A Simple Act

By Kit Ming Foo

 

Year 3B, the first year where we as medical students truly get to experience the wonder and thrill of ward medicine. It is the first time that we witness the feel-good moments of solving a patient’s issues. It is the first time that we celebrate many little victories, like being able to scrub in or even getting in our first successful cannula. It is also the first time that we as medical students are exposed to a side of medicine, which we often do not talk about; death, dying and all the emotions that come along with it.

Throughout the initial years of our course we are taught about the intricacies of many diseases and the pharmacology of numerous drugs but little if any time is spent on how to cope with a patient’s death. So what should we do?

There is not one correct answer as everyone has different ways of coping but one idea is the importance of being able to reflect on what has happened. For me, looking back at the first time I witnessed the death of a patient, the simple act of my registrar asking if I wanted to talk about what I had seen was an important gesture, even though at the time I did not realise it.

Often we as medical students tend to sweep things under the rug, trying to soldier on through our degree with a smile, even though we have the weight of many things bearing down upon us. The passing of a patient can often be one of those situations where we feel that we should be able to just move on, but this should not be the case. We need to become more comfortable talking about things that gnaw away at us, as keeping it inside is definitely not a good recipe for success!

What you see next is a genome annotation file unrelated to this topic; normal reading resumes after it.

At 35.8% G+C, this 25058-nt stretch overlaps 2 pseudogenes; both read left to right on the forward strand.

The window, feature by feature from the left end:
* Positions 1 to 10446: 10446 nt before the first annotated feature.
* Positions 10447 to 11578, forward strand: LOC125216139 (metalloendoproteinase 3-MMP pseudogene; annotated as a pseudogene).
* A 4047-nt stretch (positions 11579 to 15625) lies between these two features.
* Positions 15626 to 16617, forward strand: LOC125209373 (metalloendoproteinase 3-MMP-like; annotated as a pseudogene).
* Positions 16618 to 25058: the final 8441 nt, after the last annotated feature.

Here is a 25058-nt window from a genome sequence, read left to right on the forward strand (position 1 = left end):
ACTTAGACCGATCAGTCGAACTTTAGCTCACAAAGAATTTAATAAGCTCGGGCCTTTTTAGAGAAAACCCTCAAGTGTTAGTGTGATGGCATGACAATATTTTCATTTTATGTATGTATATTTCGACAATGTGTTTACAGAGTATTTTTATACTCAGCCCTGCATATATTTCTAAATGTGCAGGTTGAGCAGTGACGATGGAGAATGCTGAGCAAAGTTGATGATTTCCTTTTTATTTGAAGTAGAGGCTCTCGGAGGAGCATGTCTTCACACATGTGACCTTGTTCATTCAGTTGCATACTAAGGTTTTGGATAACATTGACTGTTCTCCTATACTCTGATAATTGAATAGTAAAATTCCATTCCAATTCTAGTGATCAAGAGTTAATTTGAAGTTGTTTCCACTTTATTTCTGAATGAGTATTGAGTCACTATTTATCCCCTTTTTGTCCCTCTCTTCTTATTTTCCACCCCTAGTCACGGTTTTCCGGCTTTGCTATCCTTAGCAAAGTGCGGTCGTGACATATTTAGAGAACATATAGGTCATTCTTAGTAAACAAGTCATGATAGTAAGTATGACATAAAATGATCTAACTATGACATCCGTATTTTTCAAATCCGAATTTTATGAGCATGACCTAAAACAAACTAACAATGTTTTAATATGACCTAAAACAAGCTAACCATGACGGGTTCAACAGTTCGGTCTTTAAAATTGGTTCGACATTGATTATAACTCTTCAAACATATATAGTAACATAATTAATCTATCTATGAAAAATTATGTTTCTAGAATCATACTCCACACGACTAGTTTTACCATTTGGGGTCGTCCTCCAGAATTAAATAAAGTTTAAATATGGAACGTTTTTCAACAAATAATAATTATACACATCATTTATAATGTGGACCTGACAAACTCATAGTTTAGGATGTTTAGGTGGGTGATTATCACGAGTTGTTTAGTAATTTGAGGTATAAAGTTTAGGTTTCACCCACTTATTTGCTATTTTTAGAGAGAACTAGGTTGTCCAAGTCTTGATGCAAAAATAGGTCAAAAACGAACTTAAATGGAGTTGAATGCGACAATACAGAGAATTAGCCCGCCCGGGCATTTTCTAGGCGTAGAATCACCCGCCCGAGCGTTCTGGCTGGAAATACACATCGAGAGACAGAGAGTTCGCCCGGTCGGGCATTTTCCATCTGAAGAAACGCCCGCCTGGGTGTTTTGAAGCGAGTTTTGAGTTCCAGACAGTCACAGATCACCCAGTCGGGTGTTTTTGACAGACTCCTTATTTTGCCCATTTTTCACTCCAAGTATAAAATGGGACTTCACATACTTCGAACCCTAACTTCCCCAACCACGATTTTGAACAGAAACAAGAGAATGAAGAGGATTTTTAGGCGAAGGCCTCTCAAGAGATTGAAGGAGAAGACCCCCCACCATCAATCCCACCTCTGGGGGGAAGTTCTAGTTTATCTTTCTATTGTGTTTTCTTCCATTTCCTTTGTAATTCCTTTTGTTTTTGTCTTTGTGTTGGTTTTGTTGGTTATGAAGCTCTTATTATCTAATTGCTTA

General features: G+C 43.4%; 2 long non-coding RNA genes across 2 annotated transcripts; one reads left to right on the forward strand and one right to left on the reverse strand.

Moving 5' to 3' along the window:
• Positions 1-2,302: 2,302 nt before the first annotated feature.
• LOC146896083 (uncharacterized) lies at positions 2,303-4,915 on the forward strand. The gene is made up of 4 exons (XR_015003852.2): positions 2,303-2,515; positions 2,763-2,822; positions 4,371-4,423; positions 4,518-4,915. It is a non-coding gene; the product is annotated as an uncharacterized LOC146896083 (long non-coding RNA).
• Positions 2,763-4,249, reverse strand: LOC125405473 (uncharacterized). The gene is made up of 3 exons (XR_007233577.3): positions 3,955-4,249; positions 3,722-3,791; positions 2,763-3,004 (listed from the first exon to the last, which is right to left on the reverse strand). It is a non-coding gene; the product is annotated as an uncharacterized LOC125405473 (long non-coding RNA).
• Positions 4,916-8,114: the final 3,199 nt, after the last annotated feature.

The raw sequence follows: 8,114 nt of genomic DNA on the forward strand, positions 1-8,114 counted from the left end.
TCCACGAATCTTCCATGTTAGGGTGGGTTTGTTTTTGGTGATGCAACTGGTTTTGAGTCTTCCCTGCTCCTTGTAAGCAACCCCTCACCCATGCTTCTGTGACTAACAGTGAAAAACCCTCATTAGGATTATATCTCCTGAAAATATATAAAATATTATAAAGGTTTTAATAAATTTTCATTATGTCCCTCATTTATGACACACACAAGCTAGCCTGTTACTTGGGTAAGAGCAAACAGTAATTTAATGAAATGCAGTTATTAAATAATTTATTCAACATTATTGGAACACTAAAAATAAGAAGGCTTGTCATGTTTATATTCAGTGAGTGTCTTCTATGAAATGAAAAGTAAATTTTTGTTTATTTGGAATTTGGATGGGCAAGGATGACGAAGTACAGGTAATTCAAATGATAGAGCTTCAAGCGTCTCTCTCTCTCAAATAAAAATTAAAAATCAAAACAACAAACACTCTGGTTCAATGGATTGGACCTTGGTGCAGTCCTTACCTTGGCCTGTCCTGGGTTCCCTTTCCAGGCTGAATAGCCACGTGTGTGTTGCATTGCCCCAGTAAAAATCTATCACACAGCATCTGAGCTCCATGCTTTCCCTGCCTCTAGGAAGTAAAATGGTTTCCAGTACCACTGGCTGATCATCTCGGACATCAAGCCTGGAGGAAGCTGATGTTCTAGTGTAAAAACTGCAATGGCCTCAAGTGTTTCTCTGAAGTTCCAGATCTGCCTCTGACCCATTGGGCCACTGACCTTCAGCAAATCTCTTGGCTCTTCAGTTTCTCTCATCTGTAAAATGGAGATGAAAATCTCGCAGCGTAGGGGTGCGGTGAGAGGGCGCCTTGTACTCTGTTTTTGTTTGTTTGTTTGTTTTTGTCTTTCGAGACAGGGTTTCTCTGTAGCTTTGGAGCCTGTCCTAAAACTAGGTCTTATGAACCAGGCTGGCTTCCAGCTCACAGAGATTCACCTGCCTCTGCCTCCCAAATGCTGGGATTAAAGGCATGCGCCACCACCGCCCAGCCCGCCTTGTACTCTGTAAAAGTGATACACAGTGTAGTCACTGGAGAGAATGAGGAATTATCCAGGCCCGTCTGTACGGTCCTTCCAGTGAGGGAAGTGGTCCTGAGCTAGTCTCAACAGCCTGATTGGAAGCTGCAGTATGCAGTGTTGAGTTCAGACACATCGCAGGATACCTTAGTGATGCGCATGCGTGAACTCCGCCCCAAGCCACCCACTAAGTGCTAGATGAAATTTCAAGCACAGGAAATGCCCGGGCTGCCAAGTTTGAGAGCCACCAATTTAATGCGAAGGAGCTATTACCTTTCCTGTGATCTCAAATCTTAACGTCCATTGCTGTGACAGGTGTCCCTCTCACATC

For me, the registrar’s act was small but powerful, one that created an opportunity where I felt safe talking about my feelings. I now realise how important such an act was, because I could open up and talk about all the thoughts that were racing through my mind. It also gave the registrar a chance to normalise my feelings and show that what I was experiencing was not absurd but in fact an understandable reaction. This is an important lesson that I learnt in my first clinical year; that sometimes you feel that you are the only one experiencing such a situation but in reality, many others around you are too. If we were all able to discuss things more openly, we would be better equipped to help each other out. Recently, I was talking to a few of my friends about our first experience of a patient dying and it was surprising to hear that we all shared similar thoughts, that the first time we experienced such a loss was a thing that we all still clearly remember. It was reassuring to hear this so many months afterwards but I have no doubt it would have had a bigger impact on me had these discussions happened earlier.

The journey to becoming a doctor is littered with many challenges. However, we do not have to face them alone. The power of being able to reflect and talk about your experiences should not be underestimated and kudos should be given to initiatives like “R U OK day” for encouraging such discussions. Understandably not all of us may feel comfortable in participating in such events but I do encourage everyone to have a person that they can talk to. On the flip side, we too have a responsibility to look out for our fellow course-mates and offering to listen to a friend can go a long way. So let’s not forget what the simple act of having a conversation can do in helping everyone’s wellbeing!

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